The horrific Aug. 26 complex attack against Afghan civilians and U.S. Marines at the Kabul airport has put international attention on the Islamic State in Khorasan (ISIS-K), a relatively small and obscure offshoot of the Islamic State of Iraq and Syria (ISIS-Core). The attack raised an important question about the group’s capabilities to conduct further attacks against U.S. interests, both in Afghanistan and abroad.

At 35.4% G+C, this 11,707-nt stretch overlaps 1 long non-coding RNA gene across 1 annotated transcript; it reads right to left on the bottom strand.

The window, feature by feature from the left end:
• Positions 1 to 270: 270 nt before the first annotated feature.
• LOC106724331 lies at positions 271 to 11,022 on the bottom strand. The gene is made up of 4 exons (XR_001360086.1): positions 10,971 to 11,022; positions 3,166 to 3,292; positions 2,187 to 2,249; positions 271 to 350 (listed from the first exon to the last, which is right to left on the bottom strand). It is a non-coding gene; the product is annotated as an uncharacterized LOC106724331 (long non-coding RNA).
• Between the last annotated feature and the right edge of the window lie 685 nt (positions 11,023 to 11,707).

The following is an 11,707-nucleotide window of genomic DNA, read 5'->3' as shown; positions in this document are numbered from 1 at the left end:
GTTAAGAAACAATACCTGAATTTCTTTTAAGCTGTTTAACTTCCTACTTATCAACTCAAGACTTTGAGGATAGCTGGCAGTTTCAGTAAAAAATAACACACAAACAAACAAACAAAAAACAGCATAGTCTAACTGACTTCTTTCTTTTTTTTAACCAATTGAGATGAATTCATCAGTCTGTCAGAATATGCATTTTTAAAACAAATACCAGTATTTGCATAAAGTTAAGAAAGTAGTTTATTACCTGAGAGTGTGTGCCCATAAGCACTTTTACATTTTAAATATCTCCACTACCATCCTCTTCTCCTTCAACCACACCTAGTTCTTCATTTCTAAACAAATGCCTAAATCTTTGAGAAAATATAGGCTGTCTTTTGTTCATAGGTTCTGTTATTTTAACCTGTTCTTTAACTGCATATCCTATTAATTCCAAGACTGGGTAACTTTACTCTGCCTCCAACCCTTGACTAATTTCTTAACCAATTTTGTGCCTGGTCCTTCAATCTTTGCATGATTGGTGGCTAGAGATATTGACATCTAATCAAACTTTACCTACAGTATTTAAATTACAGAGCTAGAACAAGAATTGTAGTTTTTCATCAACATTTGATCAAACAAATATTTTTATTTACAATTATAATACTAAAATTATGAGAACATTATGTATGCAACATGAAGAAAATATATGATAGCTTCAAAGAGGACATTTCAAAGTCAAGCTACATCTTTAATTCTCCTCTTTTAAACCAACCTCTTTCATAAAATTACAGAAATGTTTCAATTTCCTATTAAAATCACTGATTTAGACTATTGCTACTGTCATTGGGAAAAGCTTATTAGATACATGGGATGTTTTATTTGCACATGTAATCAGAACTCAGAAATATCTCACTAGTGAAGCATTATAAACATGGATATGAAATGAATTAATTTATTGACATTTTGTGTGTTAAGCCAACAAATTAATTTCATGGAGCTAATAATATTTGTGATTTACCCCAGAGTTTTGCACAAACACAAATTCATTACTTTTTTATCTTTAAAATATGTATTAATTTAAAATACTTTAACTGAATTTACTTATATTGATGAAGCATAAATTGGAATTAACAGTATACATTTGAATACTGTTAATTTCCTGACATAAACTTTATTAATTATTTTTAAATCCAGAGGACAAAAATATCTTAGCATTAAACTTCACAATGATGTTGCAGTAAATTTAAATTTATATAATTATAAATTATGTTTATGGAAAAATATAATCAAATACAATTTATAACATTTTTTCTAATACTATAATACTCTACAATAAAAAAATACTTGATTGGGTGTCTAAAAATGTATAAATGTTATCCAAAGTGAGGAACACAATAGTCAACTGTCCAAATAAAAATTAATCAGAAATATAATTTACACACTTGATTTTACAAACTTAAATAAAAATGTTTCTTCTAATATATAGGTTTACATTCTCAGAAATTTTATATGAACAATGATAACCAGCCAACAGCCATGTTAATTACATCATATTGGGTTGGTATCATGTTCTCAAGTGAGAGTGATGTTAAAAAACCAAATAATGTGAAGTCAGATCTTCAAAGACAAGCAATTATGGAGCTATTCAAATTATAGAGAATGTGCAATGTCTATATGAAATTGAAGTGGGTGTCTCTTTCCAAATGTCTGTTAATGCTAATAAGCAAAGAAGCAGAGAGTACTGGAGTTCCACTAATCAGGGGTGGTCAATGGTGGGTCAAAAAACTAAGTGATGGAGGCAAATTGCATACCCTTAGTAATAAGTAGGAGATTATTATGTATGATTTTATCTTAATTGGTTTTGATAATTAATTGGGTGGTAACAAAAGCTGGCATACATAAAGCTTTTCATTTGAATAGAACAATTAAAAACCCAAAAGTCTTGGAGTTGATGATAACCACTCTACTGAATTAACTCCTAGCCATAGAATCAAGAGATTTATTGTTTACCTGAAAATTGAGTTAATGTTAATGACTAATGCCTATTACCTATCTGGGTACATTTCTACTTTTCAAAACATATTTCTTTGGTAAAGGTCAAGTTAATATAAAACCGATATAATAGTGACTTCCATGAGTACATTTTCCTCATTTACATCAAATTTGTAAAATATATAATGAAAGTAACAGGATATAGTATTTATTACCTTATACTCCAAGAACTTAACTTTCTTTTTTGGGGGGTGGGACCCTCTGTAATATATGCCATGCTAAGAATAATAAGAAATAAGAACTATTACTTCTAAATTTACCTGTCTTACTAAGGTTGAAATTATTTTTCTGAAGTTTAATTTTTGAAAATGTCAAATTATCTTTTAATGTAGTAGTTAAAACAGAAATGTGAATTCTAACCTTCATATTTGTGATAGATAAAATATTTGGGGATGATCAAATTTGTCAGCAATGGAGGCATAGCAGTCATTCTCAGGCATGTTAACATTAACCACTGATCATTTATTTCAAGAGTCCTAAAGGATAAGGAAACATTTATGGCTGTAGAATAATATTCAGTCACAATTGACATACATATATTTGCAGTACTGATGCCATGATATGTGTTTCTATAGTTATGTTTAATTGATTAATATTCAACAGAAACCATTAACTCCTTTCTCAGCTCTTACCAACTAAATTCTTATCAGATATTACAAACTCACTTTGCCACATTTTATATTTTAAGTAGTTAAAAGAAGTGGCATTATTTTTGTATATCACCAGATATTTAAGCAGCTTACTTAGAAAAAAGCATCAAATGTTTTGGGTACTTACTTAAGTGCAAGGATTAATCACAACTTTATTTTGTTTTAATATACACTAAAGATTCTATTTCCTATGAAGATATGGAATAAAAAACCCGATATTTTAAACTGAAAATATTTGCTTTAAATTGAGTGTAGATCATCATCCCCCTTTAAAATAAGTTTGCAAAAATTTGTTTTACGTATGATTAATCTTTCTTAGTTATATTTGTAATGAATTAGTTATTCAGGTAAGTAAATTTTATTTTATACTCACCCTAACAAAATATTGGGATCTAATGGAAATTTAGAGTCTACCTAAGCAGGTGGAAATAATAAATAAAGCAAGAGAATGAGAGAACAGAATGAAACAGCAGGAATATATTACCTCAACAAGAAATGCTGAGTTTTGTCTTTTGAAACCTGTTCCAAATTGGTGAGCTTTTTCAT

In the aftermath of the attack, focus will naturally fall to questions about the group’s leadership and organizational structure. But to fully understand the group and disrupt future terrorist attacks, policymakers must recognize how the group raises revenues to fund its activities as well as steps already taken by the international community.
Public U.S. government assessments of ISIS-K fundraising provide the clearest picture of how the group raises money.